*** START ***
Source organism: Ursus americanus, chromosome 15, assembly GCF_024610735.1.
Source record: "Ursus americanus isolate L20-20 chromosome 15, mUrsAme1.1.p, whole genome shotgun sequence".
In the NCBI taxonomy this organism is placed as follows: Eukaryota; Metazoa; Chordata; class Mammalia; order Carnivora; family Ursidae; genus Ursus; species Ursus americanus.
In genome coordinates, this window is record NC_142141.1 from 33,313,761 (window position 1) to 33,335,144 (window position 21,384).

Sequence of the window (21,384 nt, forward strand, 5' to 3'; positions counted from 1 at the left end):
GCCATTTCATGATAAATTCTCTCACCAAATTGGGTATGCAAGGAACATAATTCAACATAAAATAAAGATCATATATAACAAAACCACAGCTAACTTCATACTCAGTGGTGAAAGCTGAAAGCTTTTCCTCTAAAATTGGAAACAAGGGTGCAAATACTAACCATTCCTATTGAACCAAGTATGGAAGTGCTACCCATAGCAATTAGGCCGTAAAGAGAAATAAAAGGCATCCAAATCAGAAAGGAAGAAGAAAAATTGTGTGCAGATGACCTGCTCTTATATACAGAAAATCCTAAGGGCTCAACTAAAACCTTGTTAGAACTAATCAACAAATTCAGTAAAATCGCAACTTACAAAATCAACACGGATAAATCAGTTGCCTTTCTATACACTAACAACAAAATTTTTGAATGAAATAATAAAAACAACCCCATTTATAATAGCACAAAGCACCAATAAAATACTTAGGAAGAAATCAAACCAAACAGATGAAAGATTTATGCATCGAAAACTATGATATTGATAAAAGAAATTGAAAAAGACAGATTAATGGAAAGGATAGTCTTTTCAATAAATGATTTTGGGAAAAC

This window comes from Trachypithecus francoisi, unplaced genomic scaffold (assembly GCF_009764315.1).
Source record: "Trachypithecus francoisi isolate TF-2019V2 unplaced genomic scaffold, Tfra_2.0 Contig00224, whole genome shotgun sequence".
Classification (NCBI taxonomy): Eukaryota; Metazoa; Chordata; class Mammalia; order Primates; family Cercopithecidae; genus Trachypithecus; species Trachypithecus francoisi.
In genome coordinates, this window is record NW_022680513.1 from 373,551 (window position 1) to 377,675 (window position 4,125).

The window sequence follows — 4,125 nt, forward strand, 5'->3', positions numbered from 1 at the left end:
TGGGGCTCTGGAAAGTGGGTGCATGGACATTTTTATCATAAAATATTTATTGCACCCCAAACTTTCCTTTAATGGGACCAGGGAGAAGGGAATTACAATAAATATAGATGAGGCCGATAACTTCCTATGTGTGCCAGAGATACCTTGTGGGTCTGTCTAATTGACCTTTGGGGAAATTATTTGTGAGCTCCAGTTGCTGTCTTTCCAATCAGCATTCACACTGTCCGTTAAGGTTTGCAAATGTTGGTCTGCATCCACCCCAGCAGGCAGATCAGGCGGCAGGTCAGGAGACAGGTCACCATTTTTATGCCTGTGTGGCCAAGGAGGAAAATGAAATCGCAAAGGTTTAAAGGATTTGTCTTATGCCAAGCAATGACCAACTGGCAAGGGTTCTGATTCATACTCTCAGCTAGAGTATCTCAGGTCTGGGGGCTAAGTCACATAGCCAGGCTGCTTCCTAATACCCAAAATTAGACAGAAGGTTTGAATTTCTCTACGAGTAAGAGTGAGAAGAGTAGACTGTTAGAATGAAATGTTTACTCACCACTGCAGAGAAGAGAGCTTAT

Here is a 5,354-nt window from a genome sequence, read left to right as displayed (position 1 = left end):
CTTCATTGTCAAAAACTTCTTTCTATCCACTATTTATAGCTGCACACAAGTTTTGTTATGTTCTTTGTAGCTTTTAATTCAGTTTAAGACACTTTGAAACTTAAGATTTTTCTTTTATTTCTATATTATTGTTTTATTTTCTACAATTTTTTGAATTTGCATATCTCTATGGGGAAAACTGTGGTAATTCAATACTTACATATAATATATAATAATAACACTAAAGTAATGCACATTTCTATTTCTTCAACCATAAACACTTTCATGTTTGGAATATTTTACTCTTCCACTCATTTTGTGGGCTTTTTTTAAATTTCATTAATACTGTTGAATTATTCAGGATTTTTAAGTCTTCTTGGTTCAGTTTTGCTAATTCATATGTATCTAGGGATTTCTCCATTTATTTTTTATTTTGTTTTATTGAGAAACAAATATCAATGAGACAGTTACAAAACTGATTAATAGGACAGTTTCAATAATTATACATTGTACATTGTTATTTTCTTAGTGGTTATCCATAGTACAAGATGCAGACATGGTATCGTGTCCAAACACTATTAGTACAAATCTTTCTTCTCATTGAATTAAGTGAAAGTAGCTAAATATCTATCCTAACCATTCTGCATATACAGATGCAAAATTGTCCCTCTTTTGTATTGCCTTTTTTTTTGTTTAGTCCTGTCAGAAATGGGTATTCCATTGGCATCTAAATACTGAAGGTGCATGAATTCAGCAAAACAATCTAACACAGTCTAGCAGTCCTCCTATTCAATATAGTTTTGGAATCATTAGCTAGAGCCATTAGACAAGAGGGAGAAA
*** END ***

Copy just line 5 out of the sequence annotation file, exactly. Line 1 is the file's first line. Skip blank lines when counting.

Sequence of the window (21,384 nt, forward strand, 5' to 3'; positions counted from 1 at the left end):